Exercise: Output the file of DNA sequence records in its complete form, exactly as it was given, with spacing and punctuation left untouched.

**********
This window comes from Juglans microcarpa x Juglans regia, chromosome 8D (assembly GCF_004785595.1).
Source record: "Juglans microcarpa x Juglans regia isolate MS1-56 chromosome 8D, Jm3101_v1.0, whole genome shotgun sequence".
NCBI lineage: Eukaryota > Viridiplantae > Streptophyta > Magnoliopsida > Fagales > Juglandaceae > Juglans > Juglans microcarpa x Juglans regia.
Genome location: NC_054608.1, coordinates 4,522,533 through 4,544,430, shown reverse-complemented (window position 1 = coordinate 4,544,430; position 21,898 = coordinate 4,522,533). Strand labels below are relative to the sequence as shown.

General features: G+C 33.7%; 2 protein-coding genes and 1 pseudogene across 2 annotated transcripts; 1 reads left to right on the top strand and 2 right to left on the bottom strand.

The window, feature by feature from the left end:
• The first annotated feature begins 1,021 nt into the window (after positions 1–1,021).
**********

This window comes from Juglans microcarpa x Juglans regia, chromosome 8D (assembly GCF_004785595.1).
Source record: "Juglans microcarpa x Juglans regia isolate MS1-56 chromosome 8D, Jm3101_v1.0, whole genome shotgun sequence".
NCBI lineage: Eukaryota > Viridiplantae > Streptophyta > Magnoliopsida > Fagales > Juglandaceae > Juglans > Juglans microcarpa x Juglans regia.
Genome location: NC_054608.1, coordinates 4,522,533 through 4,544,430, shown reverse-complemented (window position 1 = coordinate 4,544,430; position 21,898 = coordinate 4,522,533). Strand labels below are relative to the sequence as shown.

General features: G+C 33.7%; 2 protein-coding genes and 1 pseudogene across 2 annotated transcripts; 1 reads left to right on the top strand and 2 right to left on the bottom strand.

The window, feature by feature from the left end:
• The first annotated feature begins 1,021 nt into the window (after positions 1–1,021).